The biggest shockers of Sunday night's "Walking Dead" occurred at the very beginning and at the very end. In the middle? Well, there was a whole lot of
The intangible nature of the disease has begun having a profound effect on Rick and company, who have become quite adept at taking on more easily stab-able and shoot-able threats but seem at a loss about how to deal with a microscopic
That frustration led to the first of "Isolation's" big moments, when Rick, badgered by Tyreese into discovering just who killed his (sick) lady love Karen and fellow sick person David, finally snapped and started whaling on Tyreese's face.
Dr. Freud would say that this was a textbook case of anger transference, with Tyreese's face standing in for the disease, but more than anything, it raised real questions about the wisdom of pushing Rick back into a high-pressure leadership role. Perhaps it would be in everyone's best interest to buy him some more pigs to raise before he becomes even more unhinged.
Rick eventually apologized, and he and Tyreese are cool (for now) but Tyreese continued to mope until he had his own moment of catharsis, walloping a whole pack of zombies that were clogging the highway near the prison.
Speaking of the giant zombie herd, will that be addressed next week? Darryl, Michonne, Bob and Tyreese drove out of the prison in search of medicine, but were quickly stymied by hundreds of zombies blocking the main road.
The group escaped their car after it got hung up on some zombie detritus, and it appears from the scenes from next week's episode that the search for antibiotics will continue, but is any of that important knowing that enough zombies to tear down the prison fence aren't too far away? Is there any doubt that those zombies will eventually force our heroes to move on? Remember that the key art for the show's fourth season depicted the prison with a significant portion of the fence torn down.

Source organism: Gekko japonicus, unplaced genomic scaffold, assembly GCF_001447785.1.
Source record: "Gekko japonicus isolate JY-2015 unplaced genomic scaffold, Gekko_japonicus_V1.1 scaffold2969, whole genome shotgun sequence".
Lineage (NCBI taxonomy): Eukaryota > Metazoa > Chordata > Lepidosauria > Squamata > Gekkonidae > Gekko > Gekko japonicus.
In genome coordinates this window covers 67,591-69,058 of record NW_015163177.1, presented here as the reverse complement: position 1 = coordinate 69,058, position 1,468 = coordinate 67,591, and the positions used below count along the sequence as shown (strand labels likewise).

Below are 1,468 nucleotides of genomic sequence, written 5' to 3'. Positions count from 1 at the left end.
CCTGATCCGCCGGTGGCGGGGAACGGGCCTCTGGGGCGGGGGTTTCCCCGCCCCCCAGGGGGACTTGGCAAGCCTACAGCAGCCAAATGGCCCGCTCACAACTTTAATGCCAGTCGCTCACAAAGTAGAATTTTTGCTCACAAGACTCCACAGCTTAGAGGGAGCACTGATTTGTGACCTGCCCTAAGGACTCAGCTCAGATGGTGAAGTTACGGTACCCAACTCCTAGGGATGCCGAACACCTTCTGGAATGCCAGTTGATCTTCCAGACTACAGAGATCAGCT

But until someone at the prison figures out they have a huge, smelly problem shambling down the road toward them, the unnamed disease appears on track to take out both the beloved -- Glenn is sick -- and the sort of familiar -- Dr. Subramanian is also sick, one of the many characters introduced in the season premiere in order to give the writers plenty of people to kill just a few episodes down the road.
The rest of the episode was spent attempting to get a handle on the flu situation, with the most vulnerable, such as baby Judith, isolated in Cell Block A, while more able-bodied people such as Maggie and Carol left to patrol the prison.
Hershel and Carl made a brief trip to the woods for Hershel to collect some elderberries to aid the sick, something his daughter Maggie wasn't too keen on.
But Hershel, being the soul of quiet, country common sense and decency defended his right to enter the cellblock holding the sick and dispense some help.
In fact, his speech to Maggie, which included the line, "I can save lives, that's reason enough to risk mine," was the kind of thing you'd expect a character to say as a final farewell. Don't be too surprised if we see the old guy doing a little cough-cough next week.
Of course, while some are foolishly risking their lives to be good and decent, others in the group are seeking to protect them with cold-blooded practicality. That brings us to the second big shocker of the night.
The mystery of who killed Karen and David was solved in the episode's final scene when Rick asked Carol if she had done the dirty deed and she calmly, matter-of-factly answered, "Yes."
Had Karen and David already died from the disease when she took them out? Were they about to go zombie? We have no way of knowing, though Carol will surely give her side of the story next week.
However, no matter how cruel the deaths may have been, it's the kind of ruthless decision-making that Rick has been known to do from time to time. Will Rick keep Carol's secret or will he drag her in front of the council? I'm betting Rick keeps it quiet. At least for now.